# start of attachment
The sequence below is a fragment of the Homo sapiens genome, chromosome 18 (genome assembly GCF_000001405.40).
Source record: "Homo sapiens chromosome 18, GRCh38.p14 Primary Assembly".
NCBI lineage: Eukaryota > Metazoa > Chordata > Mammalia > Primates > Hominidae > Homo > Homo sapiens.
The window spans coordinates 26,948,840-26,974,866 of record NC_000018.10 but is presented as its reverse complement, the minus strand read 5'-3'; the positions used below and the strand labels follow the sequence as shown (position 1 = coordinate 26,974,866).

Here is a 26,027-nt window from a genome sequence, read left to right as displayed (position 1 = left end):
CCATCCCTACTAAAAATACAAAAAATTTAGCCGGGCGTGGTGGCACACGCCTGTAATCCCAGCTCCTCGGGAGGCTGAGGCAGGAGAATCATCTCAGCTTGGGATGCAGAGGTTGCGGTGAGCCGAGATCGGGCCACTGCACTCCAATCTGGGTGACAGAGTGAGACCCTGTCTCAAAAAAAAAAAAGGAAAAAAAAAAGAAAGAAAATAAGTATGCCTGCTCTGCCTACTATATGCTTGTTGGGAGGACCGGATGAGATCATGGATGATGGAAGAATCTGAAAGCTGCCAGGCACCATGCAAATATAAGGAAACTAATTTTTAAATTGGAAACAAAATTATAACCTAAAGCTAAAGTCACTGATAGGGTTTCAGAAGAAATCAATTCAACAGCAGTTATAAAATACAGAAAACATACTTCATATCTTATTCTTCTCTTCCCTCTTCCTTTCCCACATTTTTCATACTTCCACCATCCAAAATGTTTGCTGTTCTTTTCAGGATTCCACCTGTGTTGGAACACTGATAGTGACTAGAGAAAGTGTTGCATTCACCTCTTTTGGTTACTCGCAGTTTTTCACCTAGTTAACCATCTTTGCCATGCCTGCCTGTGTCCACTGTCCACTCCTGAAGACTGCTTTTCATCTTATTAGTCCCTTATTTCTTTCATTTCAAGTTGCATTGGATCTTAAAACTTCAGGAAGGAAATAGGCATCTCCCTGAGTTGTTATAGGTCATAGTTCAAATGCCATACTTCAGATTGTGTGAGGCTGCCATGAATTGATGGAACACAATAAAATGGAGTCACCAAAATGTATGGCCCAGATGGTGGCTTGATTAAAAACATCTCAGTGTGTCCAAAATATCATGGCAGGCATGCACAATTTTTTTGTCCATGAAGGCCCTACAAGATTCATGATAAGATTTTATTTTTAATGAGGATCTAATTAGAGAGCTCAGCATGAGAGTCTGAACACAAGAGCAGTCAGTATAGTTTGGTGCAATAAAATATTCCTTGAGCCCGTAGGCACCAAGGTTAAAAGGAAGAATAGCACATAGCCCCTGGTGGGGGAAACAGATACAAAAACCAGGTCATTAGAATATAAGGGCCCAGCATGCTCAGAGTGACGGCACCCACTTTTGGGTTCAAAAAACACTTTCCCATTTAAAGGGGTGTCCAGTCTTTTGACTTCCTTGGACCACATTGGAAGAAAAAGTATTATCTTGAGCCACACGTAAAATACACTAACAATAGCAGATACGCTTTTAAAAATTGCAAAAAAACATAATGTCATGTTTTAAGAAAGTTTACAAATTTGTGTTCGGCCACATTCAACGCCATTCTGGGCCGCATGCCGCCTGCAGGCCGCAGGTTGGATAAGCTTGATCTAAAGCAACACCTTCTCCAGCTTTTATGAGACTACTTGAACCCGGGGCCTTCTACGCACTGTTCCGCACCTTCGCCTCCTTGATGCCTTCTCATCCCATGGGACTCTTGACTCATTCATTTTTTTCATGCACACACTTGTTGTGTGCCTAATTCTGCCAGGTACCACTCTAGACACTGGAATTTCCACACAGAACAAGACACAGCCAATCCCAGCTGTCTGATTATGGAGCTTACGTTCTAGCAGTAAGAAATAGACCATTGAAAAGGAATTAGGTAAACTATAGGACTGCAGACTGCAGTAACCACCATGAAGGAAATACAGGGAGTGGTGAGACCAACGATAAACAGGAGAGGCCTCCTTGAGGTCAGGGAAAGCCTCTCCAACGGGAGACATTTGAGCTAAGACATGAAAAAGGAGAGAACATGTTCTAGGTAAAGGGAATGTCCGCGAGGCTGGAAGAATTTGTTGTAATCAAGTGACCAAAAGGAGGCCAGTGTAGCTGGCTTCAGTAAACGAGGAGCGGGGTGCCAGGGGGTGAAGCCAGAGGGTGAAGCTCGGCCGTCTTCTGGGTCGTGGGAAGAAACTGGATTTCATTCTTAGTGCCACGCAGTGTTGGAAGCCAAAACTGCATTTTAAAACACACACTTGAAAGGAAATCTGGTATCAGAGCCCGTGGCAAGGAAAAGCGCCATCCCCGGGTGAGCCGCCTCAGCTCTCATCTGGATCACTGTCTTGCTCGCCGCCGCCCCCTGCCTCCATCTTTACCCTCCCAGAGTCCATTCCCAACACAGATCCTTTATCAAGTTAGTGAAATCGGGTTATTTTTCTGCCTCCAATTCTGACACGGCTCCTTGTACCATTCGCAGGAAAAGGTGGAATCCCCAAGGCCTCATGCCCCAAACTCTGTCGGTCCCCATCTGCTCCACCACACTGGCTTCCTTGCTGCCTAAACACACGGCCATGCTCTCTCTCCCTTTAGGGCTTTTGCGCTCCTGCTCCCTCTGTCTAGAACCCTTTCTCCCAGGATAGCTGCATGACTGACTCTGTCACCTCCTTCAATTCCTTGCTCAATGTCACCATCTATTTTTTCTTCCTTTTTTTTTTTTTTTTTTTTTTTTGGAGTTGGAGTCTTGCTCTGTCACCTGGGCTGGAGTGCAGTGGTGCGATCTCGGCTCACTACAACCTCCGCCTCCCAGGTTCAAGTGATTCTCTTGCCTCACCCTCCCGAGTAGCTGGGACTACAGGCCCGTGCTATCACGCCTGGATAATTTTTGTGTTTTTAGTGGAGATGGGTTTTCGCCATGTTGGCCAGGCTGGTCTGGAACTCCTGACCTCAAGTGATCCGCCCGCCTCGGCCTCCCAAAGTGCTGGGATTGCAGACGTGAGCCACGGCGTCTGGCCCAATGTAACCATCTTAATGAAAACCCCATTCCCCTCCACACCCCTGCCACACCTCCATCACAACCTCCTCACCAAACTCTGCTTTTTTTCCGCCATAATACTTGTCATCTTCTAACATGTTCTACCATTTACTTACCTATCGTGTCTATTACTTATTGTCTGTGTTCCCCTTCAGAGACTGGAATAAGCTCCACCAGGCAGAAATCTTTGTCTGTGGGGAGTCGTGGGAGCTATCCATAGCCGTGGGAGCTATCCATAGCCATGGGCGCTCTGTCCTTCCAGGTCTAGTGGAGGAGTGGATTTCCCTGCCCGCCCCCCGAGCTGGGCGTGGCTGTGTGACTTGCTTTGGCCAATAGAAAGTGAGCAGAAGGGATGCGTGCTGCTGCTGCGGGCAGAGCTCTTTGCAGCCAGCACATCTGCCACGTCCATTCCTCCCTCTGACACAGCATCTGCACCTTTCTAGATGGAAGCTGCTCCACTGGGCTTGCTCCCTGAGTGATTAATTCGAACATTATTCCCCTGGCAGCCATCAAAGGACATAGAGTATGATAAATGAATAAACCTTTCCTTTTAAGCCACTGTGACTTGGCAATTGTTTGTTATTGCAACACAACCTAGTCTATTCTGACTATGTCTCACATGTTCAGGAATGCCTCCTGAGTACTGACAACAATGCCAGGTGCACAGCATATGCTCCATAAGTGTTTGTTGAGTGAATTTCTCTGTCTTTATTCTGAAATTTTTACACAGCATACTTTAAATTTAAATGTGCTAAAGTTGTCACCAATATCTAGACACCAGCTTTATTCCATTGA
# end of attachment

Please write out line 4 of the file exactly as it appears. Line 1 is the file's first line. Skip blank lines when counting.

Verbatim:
The window spans coordinates 26,948,840-26,974,866 of record NC_000018.10 but is presented as its reverse complement, the minus strand read 5'-3'; the positions used below and the strand labels follow the sequence as shown (position 1 = coordinate 26,974,866).